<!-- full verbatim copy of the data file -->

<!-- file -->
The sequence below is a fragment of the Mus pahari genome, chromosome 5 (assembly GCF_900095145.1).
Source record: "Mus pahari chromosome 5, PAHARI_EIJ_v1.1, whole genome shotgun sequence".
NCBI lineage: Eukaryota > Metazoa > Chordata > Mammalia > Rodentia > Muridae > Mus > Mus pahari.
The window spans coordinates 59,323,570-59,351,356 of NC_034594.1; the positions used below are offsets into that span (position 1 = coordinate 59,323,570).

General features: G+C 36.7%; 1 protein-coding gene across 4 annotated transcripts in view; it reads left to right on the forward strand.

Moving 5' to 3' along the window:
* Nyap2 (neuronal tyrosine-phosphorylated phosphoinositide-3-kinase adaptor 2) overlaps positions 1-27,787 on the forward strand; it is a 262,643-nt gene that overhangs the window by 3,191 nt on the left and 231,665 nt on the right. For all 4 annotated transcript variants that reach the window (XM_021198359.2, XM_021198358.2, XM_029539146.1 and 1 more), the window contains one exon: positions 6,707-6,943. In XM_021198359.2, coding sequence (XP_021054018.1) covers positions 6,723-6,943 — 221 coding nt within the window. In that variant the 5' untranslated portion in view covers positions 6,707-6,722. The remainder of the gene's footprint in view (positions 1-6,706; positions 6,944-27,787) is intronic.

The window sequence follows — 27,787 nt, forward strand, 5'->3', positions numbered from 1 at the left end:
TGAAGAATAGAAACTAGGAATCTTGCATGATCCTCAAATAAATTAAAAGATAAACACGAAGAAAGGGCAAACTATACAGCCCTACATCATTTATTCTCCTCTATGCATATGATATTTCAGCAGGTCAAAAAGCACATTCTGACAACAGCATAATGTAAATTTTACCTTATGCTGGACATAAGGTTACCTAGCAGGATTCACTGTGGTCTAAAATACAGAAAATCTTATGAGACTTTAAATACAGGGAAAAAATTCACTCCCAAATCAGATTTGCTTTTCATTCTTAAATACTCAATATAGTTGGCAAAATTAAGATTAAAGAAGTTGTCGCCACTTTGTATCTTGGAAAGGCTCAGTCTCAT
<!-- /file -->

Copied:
The sequence below is a fragment of the Mus pahari genome, chromosome 5 (assembly GCF_900095145.1).
Source record: "Mus pahari chromosome 5, PAHARI_EIJ_v1.1, whole genome shotgun sequence".
NCBI lineage: Eukaryota > Metazoa > Chordata > Mammalia > Rodentia > Muridae > Mus > Mus pahari.
The window spans coordinates 59,323,570-59,351,356 of NC_034594.1; the positions used below are offsets into that span (position 1 = coordinate 59,323,570).

General features: G+C 36.7%; 1 protein-coding gene across 4 annotated transcripts in view; it reads left to right on the forward strand.

Moving 5' to 3' along the window:
* Nyap2 (neuronal tyrosine-phosphorylated phosphoinositide-3-kinase adaptor 2) overlaps positions 1-27,787 on the forward strand; it is a 262,643-nt gene that overhangs the window by 3,191 nt on the left and 231,665 nt on the right. For all 4 annotated transcript variants that reach the window (XM_021198359.2, XM_021198358.2, XM_029539146.1 and 1 more), the window contains one exon: positions 6,707-6,943. In XM_021198359.2, coding sequence (XP_021054018.1) covers positions 6,723-6,943 — 221 coding nt within the window. In that variant the 5' untranslated portion in view covers positions 6,707-6,722. The remainder of the gene's footprint in view (positions 1-6,706; positions 6,944-27,787) is intronic.

The window sequence follows — 27,787 nt, forward strand, 5'->3', positions numbered from 1 at the left end:
TGAAGAATAGAAACTAGGAATCTTGCATGATCCTCAAATAAATTAAAAGATAAACACGAAGAAAGGGCAAACTATACAGCCCTACATCATTTATTCTCCTCTATGCATATGATATTTCAGCAGGTCAAAAAGCACATTCTGACAACAGCATAATGTAAATTTTACCTTATGCTGGACATAAGGTTACCTAGCAGGATTCACTGTGGTCTAAAATACAGAAAATCTTATGAGACTTTAAATACAGGGAAAAAATTCACTCCCAAATCAGATTTGCTTTTCATTCTTAAATACTCAATATAGTTGGCAAAATTAAGATTAAAGAAGTTGTCGCCACTTTGTATCTTGGAAAGGCTCAGTCTCAT